On Wednesday 08:45 AM 8/20/2008, Jim Davidson wrote:
Overall, it seems one thing to do would be to switch to filename-based
cache keys by default, leaving the dev/inode pair as an option for
folks who run sites with large symlinks and want to benefit from
caching objects just once.  I think that should avoid the data
corruption cases John pointed out with minimal downside.

Actually that wouldn't have fixed the problem in the code that led us to find out about this in the first place. The change that I suggested does fix that problem, though, and it directly addresses the limitation of mtime's one-second granularity--which is the crux of the issue. The patch below (really just a one-line change) implements this fix:

------- 8< --------------------------------------------------------------------- --- aolserver-4.5.0-orig/nsd/fastpath.c 2006-04-19 10:48:47.000000000 -0700 +++ aolserver-4.5.0/nsd/fastpath.c 2008-08-19 21:22:26.000000000 -0700
@@ -507,9 +507,11 @@

     if (servPtr->fastpath.cache == NULL
-           || stPtr->st_size > servPtr->fastpath.cachemaxentry) {
+           || stPtr->st_size > servPtr->fastpath.cachemaxentry
+           || (time(NULL) - stPtr->st_mtime) < 2) {
-        * Caching is disabled or the entry is too large for the cache
+        * Caching is disabled, the entry is too large for the cache,
+        * or the file was modified too recently to be cached safely,
         * so just open, mmap, and send the content directly.

------- 8< ---------------------------------------------------------------------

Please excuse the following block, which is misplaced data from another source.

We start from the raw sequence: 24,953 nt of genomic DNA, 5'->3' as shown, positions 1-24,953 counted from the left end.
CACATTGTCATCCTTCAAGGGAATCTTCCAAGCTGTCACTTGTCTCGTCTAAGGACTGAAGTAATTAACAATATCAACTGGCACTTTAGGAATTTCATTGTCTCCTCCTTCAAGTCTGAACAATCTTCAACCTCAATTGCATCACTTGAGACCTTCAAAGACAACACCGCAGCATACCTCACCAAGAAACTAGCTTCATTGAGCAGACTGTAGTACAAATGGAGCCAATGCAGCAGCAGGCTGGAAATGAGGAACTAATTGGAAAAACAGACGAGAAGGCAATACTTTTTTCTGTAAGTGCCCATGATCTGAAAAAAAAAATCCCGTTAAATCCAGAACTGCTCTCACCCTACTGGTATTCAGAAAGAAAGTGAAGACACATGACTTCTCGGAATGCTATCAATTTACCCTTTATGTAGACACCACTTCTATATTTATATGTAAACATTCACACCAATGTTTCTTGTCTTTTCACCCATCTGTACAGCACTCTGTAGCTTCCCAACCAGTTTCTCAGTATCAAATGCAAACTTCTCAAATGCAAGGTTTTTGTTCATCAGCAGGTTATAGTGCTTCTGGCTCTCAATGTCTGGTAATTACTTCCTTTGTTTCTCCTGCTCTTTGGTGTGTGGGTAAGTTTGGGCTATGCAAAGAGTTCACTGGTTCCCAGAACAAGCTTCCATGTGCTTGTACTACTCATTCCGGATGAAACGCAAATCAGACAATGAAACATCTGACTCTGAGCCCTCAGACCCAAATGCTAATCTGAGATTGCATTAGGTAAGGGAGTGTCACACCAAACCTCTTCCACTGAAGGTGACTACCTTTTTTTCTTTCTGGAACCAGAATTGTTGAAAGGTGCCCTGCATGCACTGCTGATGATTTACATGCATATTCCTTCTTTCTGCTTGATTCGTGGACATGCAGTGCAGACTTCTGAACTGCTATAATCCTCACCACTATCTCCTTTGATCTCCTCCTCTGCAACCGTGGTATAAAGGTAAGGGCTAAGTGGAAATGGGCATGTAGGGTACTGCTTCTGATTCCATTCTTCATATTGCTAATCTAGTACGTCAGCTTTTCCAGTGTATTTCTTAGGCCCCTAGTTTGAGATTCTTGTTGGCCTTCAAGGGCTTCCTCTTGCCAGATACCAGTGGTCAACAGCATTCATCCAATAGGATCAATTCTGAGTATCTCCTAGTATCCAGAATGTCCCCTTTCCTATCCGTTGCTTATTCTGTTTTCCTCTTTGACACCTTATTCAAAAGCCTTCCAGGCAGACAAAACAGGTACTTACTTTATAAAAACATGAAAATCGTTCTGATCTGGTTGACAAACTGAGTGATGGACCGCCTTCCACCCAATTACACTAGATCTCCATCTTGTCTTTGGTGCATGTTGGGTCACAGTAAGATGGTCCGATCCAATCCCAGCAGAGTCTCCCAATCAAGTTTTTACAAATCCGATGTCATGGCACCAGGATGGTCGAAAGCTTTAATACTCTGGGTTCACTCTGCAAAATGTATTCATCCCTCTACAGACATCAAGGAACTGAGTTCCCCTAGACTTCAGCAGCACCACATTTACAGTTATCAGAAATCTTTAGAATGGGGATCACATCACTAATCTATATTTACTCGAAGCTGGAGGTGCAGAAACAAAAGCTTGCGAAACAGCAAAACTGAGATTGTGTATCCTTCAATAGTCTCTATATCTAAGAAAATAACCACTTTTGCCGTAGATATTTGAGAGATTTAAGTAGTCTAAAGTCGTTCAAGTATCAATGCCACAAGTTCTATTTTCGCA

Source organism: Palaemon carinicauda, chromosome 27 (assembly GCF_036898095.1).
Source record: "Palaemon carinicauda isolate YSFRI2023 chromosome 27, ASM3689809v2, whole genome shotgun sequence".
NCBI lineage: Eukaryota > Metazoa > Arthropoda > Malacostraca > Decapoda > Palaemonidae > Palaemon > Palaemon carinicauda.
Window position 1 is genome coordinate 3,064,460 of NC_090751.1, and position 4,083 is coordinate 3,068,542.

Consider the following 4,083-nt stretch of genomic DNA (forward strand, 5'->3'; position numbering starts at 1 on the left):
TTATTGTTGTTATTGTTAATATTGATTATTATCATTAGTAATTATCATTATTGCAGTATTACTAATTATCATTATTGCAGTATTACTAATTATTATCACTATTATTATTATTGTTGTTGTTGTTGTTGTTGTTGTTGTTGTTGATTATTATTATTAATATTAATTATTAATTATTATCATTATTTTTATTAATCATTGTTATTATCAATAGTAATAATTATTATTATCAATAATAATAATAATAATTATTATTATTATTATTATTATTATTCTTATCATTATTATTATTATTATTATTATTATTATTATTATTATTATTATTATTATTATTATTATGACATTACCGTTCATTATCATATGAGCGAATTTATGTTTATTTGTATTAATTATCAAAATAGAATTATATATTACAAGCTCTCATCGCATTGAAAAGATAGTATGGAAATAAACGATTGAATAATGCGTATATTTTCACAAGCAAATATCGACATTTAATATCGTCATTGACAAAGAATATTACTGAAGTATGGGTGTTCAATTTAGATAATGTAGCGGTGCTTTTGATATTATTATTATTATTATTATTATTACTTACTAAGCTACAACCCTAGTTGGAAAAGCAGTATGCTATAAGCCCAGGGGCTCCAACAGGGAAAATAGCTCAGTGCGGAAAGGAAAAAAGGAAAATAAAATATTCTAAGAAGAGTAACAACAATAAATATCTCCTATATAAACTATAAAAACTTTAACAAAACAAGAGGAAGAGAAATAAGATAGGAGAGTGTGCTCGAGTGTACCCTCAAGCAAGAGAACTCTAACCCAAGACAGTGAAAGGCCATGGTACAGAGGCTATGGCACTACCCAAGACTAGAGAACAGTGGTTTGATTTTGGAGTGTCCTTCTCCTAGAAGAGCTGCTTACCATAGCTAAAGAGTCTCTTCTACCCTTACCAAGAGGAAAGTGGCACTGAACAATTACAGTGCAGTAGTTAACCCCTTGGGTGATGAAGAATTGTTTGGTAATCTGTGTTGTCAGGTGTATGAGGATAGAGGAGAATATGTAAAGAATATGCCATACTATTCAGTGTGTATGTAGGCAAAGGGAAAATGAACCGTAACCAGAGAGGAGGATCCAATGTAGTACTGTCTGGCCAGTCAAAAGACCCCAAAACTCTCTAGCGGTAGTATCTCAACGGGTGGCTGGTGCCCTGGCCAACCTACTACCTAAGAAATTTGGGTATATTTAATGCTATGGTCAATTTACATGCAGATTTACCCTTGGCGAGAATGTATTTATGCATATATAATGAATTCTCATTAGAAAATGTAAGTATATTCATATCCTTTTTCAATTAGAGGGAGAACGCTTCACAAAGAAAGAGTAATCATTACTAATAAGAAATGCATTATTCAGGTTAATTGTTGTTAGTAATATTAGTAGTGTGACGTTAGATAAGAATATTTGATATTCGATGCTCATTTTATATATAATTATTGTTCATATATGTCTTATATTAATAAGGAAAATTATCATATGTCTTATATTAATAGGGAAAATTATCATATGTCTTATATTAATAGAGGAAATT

We've tested this fix extensively against the code that was hitting the bug before, and I can verify that it resolves the problem there. As far as I can tell this fix would resolve the issue in any standard scenario (and certainly all of the ones I've outlined thus far).

Given that this is a straightforward, user-transparent change that would have only a negligible impact on fastpath caching, and considering the security implications, I'd suggest that this change be applied to the AOLserver code in CVS.

BTW, Jeff, the scenario you'd outlined that you thought would trip this up...:

   13:50:21 - create file
   13:50:21 - serve file (gets cached)
   13:50:21 - delete file
   13:50:21 - create file again (reuses inode)
   ... time passes ...
   13:55:11 - serve file

...actually wouldn't, because the file would NOT be cached in the second line. The whole point of this strategy is that a file won't be cached if it's been modified within the threshold time (2 seconds in the patch above).

- John

AOLserver - http://www.aolserver.com/

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